Create and Engage LGBTQ employee resource groups (ERG)
Sometimes called affinity groups or corporate networks, Employee Resource Groups (ERGs) are designed to promote inclusiveness in the workplace by creating spaces where employees with shared interests or affinity support each other and promote awareness. As an example, Oracle Pride employee networks are available to employees for networking events, online groups for connecting, creating business opportunities, and organizing company events to raise awareness about issues within the LGBTQ community. The Gap LGBTQ Employee Resource Group, GEAR, is designed to support employees in everything from organizing their own pride marches, providing resources to gay couples.
Groups exist to offer support and assistance with personal or professional development, and create a safe space for employees to bring their whole selves to the table. Give them a space to share any experiences with bias or discrimination that they might have had on your team, or to solicit suggestions for ways you could make the workplace more inclusive of different communities. Educate or remind employees how to talk with each other in an appropriate manner, using appropriate terminology, and following boundaries, and ensure that they understand behaviors that will not be tolerated.
Initiating and protecting health benefits relevant to the LGBTQ community
All people, including those who identify as lesbian, gay, bisexual, transgender, and queer (LGBTQ), need access to sexual and reproductive health care. LGBTQ people are often left without comprehensive sexual health consultations, screenings, or treatment because providers assume that they do not need specific services or information. Experienced discrimination increases a LGBTQ person’s risk for developing mental health conditions or substance use disorders, and it also further hinders LGBTQ individuals ability to access needed treatment.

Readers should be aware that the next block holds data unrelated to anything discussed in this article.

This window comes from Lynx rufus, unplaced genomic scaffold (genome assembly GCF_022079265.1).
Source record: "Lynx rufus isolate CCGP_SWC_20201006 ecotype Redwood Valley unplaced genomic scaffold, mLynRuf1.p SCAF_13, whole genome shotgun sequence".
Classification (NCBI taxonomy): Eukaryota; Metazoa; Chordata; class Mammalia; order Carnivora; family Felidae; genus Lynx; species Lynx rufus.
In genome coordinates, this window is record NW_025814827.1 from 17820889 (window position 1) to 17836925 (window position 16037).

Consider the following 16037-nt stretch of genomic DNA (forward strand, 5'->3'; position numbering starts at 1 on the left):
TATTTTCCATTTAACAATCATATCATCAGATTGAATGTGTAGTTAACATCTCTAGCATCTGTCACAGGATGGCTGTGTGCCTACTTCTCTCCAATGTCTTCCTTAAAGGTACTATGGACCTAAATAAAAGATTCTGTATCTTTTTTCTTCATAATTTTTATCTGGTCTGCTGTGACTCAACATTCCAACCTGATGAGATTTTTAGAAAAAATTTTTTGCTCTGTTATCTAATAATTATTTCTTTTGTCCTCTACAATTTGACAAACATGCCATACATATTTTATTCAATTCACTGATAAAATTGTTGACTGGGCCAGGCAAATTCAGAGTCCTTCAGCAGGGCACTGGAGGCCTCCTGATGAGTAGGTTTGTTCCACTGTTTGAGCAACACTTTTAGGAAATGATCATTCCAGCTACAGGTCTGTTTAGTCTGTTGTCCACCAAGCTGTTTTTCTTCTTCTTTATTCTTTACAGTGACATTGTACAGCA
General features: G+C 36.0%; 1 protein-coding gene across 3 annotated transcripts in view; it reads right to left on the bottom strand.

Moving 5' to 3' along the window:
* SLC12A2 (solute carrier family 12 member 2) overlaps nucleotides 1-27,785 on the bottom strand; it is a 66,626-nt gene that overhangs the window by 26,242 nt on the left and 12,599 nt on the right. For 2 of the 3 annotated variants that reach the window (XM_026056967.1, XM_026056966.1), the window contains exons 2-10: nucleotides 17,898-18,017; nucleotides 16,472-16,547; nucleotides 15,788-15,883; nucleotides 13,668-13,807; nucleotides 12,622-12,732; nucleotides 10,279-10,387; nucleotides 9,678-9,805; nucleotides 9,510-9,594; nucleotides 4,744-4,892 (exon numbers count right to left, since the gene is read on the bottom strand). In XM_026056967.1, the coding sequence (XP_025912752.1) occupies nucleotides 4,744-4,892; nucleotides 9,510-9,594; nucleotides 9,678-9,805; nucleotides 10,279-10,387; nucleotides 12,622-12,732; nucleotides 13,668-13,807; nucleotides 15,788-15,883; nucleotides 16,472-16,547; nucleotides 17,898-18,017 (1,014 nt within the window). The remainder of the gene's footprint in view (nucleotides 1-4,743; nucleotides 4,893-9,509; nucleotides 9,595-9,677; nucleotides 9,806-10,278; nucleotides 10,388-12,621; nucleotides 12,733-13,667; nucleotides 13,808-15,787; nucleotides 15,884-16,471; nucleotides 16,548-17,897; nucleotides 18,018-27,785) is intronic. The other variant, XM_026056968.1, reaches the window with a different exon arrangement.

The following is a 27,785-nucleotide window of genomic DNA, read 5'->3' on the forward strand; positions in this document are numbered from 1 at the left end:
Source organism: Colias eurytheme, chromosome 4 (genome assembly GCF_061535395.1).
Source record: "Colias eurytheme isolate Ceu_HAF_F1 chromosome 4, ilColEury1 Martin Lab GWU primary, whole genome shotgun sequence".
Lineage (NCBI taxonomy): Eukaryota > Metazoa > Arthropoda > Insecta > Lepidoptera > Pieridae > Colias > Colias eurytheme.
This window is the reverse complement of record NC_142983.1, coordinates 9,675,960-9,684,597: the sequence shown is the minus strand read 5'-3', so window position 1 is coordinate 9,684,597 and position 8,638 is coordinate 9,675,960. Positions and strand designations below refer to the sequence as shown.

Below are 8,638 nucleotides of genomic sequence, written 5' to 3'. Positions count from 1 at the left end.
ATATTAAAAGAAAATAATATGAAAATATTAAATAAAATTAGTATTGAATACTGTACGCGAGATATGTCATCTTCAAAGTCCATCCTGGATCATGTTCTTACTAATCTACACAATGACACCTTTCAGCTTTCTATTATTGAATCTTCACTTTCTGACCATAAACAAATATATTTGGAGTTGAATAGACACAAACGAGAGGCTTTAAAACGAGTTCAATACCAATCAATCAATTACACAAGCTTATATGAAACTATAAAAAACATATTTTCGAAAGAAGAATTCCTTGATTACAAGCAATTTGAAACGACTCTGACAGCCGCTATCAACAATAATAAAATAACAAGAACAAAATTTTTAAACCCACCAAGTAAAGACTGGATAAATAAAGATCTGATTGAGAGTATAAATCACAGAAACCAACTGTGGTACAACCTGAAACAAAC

When employers provide equal access to critical benefits such as health insurance or disability coverage, they can help to increase access and outcomes for the LGBTQ community as a whole, helping to create a more equitable world. Employers would be wise to make sure that their health benefits offer coverage that helps address the needs of all employees, including transgender employees who might require hormone treatment or other gender-affirming treatments.
I can attest to the need for a safe working environment as a member of the community. I am not one to become overly reactive to politics but I will confess Friday’s decision shook me. So if you are reading this post, I have two challenges.
First, to leaders of organizations. It’s important that we who are leaders in our companies initiate and facilitate. We should initiate and facilitate conversations about LGBT inclusion in our organizations. We should also be the first to call out discrimination and noninclusive behavior. We should be the first to welcome any team member to bring their whole self to work without fear of judgment.
My challenge to you is to help us continue the hard conversations and lead by example, our team members look to us to set the example.
To my fellow members of the LGBT community, I’d like to challenge you to remember that Love Wins. When questions are asked about your lifestyle or the community, remember, regardless of tone or context, the question is the beginning of a conversation. Try not to shut down and hide and adversely, be sure not to take on a condemning tone. See it as an opportunity to help others better understand you and our community. If we take the opportunity to help others grow, Love truly Wins.
and Sprint Recruiting
I joined the HR industry in 2004 after working as a sales leader in the Financial Services Industry for eight years. After spending his first couple of years in HR trying to fit in, I found my voice. Now I leverage all of the things I once hated about HR to become a consultant and invaluable partner to the businesses I support. I contribute to the HRGazzette and to DataDrivenInvestor on Medium. WARNING: my writing style is raw and in your face, not what you would expect from an HR executive.